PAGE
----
Five School Systems to Watch in Texas

Blog Series, EdLeaders, EdTech, Learning, Online & Blended, PreK-12, Smart Schools

By Heather Staker

Point Isabel ISD. Cisco ISD. Birdville ISD. Pasadena ISD. KIPP Houston. Never heard of those school districts before? That’s about to change.

Each of these districts was selected as one of the top five school systems in Texas for showcasing blended learning. From a national perspective, Texas is about to shake things up.

Through a statewide competitive application process, these five systems were selected to receive up to $500,000 each and intensive technical assistance over three years to implement blended-learning plans and serve as statewide demonstration sites.

Raise Your Hand Texas is leading and overseeing the program and used the book Blended: Using Disruptive Innovation to Improve Schools as the framework (full disclosure: I am a co-author of that book, along with Michael B. Horn of the Christensen Institute). CA Group is managing the grant implementation and coordinating technical assistance.

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Courtesy of Raise Your Hand Texas

More on Each Winning School

Seventy-five districts and charter school networks competed for the five spots. The stories of the winners are varied and remarkable:

Birdville ISD is a close-knit, traditional community with a small-town feel, despite its growing population. Located outside Fort Worth, the community is becoming more diverse. District leaders are grappling with how to improve literacy, given the increase in its ELL student population. They are pioneering a two-part approach.

As a sustaining innovation, their three traditional high schools will use Station Rotation and Flipped Classroom models to tailor instruction to the needs of their 6th-10th grade students. Meanwhile, as a disruptive innovation, the district is piloting a novel Flex program for its alternative high school, both to recover dropouts and to incubate a new vision for how to deliver an engaging, student-centered high school experience.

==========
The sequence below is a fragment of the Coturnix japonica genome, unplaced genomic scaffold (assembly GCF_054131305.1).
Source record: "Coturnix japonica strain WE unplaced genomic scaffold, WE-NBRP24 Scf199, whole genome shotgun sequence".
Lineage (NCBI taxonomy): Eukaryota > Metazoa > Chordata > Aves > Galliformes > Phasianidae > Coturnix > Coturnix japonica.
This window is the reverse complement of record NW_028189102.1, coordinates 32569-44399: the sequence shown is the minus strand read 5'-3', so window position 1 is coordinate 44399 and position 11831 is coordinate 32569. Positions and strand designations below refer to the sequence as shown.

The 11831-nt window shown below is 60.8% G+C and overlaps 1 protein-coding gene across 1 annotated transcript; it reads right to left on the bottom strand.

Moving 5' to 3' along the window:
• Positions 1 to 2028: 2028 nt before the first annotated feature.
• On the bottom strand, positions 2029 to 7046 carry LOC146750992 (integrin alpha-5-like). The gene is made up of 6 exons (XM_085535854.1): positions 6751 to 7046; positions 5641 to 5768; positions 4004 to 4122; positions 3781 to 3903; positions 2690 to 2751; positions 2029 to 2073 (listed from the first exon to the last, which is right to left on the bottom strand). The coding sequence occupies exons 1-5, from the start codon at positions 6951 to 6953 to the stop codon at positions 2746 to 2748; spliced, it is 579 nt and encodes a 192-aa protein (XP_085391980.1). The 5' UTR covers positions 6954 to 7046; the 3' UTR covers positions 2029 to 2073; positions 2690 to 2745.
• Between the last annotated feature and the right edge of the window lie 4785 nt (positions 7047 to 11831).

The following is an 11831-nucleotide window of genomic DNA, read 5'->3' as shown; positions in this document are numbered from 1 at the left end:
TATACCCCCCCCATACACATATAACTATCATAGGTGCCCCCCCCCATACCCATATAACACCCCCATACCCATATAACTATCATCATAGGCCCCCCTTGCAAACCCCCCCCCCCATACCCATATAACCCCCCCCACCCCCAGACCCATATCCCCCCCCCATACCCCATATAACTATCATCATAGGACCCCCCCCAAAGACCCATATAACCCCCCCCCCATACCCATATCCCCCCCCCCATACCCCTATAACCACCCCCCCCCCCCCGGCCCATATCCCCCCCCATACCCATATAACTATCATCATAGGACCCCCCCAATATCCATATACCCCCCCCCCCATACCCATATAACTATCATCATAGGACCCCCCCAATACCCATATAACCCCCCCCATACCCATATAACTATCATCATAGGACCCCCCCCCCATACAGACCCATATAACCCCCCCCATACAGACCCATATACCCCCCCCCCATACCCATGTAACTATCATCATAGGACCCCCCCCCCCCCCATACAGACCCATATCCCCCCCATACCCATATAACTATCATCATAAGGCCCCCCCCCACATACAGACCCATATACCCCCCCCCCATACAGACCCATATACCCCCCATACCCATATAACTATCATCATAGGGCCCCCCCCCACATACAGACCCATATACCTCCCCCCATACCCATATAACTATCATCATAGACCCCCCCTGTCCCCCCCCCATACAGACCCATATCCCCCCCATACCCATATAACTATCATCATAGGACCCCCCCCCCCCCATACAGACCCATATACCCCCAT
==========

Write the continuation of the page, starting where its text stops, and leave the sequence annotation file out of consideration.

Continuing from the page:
Cisco ISD serves a small town of fewer than 4,000 people. It prides itself on its athletic successes, including 2013 AA Division 2 State Football Champions to go along with four other appearances in the championship game in the past 10 years. Its students consistently surpass state standards on the STAAR test (Texas’ accountability assessment); however, the percentage of students who reach the advanced or accelerated tier remains low.

Cisco ISD aims to boost more students to the top level by implementing a personalized Station Rotation model that is competency based, provides students with one-on-one time with teachers, and challenges students to deepen their learning with real-world projects.

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KIPP Houston is KIPP’s first and largest region in the country. One tenet that has made KIPP schools strong nationwide is the “power to lead” model—a confidence in KIPP’s school leaders to do whatever it takes to help their students. Today, KIPP Houston’s leaders are using that power on two fronts. They want more students to have the agency and academics to persist through challenging college classes.